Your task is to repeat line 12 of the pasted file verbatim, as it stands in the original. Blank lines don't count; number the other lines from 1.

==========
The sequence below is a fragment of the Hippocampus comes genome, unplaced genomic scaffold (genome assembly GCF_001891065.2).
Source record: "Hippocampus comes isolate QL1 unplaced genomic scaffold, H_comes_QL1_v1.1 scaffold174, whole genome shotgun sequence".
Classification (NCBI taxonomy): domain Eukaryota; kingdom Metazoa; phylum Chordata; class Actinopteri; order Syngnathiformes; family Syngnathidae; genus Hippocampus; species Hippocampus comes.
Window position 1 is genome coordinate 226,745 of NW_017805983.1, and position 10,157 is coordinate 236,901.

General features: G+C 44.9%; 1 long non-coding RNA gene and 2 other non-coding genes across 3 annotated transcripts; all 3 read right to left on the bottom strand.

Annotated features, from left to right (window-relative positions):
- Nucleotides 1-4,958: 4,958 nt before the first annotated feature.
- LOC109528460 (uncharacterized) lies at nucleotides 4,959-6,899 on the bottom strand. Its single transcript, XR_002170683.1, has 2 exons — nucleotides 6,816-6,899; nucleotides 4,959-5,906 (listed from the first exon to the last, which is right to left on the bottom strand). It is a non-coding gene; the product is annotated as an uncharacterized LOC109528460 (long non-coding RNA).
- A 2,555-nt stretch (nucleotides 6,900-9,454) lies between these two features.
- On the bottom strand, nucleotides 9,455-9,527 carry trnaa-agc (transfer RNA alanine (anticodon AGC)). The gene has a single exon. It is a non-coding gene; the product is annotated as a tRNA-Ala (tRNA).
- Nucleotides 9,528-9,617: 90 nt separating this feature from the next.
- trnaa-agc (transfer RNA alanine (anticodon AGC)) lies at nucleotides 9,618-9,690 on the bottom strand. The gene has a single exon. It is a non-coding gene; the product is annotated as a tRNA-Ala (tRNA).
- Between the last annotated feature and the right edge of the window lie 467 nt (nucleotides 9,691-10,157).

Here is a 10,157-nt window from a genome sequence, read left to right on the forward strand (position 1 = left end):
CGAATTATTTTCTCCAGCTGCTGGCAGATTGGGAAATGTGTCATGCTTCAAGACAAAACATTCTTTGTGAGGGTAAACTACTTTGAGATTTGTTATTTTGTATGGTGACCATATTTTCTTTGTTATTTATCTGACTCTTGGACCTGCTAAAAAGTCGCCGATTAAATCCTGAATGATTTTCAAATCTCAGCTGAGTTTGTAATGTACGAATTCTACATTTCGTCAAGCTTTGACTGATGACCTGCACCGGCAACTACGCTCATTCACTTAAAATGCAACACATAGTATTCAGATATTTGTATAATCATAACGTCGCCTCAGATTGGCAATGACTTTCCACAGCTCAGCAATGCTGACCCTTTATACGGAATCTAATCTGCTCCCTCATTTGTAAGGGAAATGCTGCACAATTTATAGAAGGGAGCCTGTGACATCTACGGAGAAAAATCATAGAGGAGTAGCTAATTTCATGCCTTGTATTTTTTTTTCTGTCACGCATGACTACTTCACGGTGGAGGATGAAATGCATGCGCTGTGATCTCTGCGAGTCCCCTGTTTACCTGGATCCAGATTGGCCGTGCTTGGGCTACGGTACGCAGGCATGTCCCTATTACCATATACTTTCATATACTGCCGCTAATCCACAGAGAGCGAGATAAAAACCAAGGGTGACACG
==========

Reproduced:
- trnaa-agc (transfer RNA alanine (anticodon AGC)) lies at nucleotides 9,618-9,690 on the bottom strand. The gene has a single exon. It is a non-coding gene; the product is annotated as a tRNA-Ala (tRNA).